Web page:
With proper preparation (drilling to weaken the spine while maintaining the nerve bundle) and similar treatment to the connective and muscular tissues under local anaethesia, you could have something.

An osteoporosis patient may tempt you, but don't fall into that trap. Although this would avoid the necessity of preparing the spinal column (all the fun with none of the work), leaving only the muscles, connective tissue, and skin, the brittle bones threaten the integrity of the arms, along with the rest of the maneuver. Unless a brace of some sort could be constructed.

If a brace isn't practical, I suggest exploring hydraulic rams or industrial acids applied to CIPA patients (they feel no pain!). You mustn't think of this as cheating, because this is pioneering work.
posted by empyrean at 6:22 AM on October 31, 2006

He could grip it by the husk...
posted by leapfrog at 7:19 AM on October 31, 2006 [1 favorite]

We always contemplated the very zen question of whether Superman was strong enough to pull his head off.
posted by jasper411 at 8:50 AM on October 31, 2006

Of all the hypothetical questions, this one doesn't get deleted?

Hypothetical questions are kosher, and always have been, as long as they admit of a reasonable, informed answer. It's only the "open ended unanswerable hypothetical questions" which are disallowed.

posted by DevilsAdvocate at 2:17 PM on October 31, 2006


It's not a question of where he grips it, it's a simple question of weight ratios.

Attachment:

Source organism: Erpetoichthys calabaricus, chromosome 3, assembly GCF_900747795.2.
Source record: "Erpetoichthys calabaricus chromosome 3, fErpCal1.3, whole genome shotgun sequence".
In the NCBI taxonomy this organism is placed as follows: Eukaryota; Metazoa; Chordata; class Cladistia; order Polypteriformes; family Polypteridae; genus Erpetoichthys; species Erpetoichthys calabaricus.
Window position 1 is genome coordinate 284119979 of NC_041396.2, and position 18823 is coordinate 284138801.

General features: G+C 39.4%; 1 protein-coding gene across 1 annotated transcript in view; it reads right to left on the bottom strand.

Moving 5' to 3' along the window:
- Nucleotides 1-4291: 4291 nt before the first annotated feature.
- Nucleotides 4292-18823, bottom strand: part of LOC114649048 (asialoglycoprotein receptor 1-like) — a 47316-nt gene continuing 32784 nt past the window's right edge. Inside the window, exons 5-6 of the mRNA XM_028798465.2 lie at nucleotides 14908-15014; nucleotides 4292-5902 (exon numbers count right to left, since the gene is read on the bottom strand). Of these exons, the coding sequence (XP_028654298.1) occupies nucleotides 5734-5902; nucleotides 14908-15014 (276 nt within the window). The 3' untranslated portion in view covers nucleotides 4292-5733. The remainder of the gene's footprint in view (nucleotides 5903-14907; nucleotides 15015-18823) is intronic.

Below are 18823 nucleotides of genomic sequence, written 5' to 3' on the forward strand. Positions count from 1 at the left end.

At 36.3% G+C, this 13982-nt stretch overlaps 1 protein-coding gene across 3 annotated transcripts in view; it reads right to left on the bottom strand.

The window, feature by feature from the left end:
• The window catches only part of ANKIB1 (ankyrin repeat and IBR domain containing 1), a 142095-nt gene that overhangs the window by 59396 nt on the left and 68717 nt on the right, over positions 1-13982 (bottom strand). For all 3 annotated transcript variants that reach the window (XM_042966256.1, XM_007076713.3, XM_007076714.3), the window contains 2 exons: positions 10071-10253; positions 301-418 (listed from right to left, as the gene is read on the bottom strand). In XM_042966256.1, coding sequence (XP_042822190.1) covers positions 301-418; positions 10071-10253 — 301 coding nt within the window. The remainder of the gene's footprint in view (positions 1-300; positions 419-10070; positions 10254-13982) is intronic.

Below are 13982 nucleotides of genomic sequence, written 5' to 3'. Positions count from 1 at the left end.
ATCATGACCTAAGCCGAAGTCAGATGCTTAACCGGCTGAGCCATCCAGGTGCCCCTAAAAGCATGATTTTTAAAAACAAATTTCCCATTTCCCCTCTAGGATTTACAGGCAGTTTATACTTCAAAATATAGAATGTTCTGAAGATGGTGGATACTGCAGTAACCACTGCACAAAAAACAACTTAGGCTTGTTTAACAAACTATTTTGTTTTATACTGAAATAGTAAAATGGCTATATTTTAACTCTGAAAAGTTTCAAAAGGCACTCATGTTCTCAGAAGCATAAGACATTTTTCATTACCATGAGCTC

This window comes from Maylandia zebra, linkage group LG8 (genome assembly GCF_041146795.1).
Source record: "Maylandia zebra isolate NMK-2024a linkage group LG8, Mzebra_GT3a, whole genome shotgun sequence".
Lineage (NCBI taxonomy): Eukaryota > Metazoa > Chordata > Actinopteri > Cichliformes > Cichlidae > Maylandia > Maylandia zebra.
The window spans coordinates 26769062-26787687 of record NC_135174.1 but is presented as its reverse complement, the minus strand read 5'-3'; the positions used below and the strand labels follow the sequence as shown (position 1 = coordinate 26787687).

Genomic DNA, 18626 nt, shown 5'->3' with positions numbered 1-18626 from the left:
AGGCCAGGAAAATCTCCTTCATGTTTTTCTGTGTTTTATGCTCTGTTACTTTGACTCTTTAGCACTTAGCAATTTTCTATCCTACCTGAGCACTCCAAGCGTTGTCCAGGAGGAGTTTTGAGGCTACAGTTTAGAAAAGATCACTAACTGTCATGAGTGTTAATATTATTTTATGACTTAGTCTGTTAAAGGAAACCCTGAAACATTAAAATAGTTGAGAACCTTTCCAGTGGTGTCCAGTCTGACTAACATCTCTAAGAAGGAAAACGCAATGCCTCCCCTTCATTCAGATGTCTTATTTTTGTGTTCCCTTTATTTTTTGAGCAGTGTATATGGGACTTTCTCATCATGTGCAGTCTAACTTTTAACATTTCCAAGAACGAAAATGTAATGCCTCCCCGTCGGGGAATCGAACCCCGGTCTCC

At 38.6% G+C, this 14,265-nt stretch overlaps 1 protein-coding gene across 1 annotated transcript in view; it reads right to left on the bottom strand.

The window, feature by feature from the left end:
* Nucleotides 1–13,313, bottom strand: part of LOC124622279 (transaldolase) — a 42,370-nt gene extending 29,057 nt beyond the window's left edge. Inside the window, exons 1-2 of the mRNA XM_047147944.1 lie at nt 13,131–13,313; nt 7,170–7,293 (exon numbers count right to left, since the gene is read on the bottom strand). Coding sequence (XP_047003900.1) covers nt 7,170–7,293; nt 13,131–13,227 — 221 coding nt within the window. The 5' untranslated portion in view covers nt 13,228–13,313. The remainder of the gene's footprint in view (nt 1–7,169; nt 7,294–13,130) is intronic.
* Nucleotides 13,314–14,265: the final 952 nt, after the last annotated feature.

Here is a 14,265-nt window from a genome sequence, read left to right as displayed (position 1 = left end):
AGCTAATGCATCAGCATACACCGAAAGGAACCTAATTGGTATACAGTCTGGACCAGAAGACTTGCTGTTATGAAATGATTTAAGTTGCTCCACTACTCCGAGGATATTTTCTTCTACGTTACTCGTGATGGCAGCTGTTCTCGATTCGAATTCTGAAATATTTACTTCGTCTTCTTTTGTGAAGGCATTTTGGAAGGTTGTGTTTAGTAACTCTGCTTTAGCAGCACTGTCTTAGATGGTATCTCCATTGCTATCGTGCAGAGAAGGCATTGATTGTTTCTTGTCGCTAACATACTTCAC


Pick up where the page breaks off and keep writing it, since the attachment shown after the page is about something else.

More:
posted by SlyBevel at 2:20 PM on October 31, 2006

So you tie one end of the piano wire around your neck, and tie the other end to a post on the other side of the train tracks...
posted by I Am Not a Lobster at 3:18 PM on October 31, 2006

I'm going with "absolutely not." One could probably break one's own neck much more easily, but to actually tear the connective tissue and the flesh itself, all in one go, would take a tremendous amount of force. 500 newtons? A thousand? I'm not certain exactly how much force, but certainly more than even the strongest human could muster.
posted by Optimus Chyme at 3:39 PM on October 31, 2006

Best answer: Having dissected a human being I can tell you this: they are held together extremely well. They're quite difficult to get apart, even with sharp instruments.
posted by neuron at 9:06 PM on October 31, 2006 [2 favorites]

I say, not without mechanical aid. The bulging muscles of a sufficiently strong arm, shoulder, and neck would make it difficult if not impossible for such a person to actually get his arm around the head to grasp and pull efficiently.
posted by It's Raining Florence Henderson at 11:18 AM on November 1, 2006

Response by poster: I am grinning ear to ear. What prompted this question?

i could be doing research... but, really, in view of the season, i was just curious.

thanks to all for your morbid replies!
posted by RockyChrysler at 12:03 PM on November 1, 2006